SysDB is still in early development but it already provides unique features. The following list describes the most important features of SysDB:
Hostname canonicalization: Before storing host-names in the internal data store, they may be canonicalized. This way, different names provided by different backends may be mapped to the same object in SysDB.
Transparent access to time-series data: Backend data-stores (e.g. RRD files) may be queried through SysDB without having to worry about details except for the time-series's identifier.
Simple, yet flexible object-types: Each object (host, service, attribute) stored in SysDB is automatically attributed with last-update and interval information allowing for detecting out-of-date entries. Host and service attributes support different types: integer, decimal, string, date-time, binary.
Simple query language: (Not to be confused with SQL, the Structured Query Language used by relational databases.) Objects in SysDB may be queried and retrieved using a simple, domain-specific query language.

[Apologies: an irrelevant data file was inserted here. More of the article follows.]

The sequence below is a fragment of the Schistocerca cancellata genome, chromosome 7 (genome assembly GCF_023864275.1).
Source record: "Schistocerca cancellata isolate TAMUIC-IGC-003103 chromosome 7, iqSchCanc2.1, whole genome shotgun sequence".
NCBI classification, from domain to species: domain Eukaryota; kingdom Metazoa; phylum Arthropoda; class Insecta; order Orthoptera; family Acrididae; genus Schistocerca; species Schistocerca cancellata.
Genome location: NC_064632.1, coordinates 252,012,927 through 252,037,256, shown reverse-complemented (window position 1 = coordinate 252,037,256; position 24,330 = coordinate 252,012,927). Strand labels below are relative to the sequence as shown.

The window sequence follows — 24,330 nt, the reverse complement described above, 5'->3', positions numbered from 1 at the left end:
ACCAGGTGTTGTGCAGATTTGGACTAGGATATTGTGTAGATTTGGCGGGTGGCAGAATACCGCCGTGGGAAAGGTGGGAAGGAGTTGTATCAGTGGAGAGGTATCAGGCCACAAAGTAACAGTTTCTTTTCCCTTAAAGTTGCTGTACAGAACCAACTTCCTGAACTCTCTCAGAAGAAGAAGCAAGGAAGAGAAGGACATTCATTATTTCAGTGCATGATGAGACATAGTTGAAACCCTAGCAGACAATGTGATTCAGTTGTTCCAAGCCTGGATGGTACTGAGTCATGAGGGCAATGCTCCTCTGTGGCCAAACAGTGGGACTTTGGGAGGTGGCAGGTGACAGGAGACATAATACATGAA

Client/server architecture: The server runs as a daemon in the background, handling all data collection and processing. A terminal-based, interactive client program may be used to connect to a running server instance and retrieve any of the stored data.
Multi-threaded, event-based architecture: Client connections are handled using an event-driven design allowing for handling many connections with low resource footprint. The SysDB core is multi-threaded allowing for good use of processing resources.
Modular, configurable architecture: Most functionality in SysDB is provided by plugins. All support for data backends is implemented that way and may dynamically be loaded and (re)configured at runtime. The core functionality may be extended using various hooks.
Custom extensions: Through its plugin architecture, SysDB may easily be extended for any special use-case.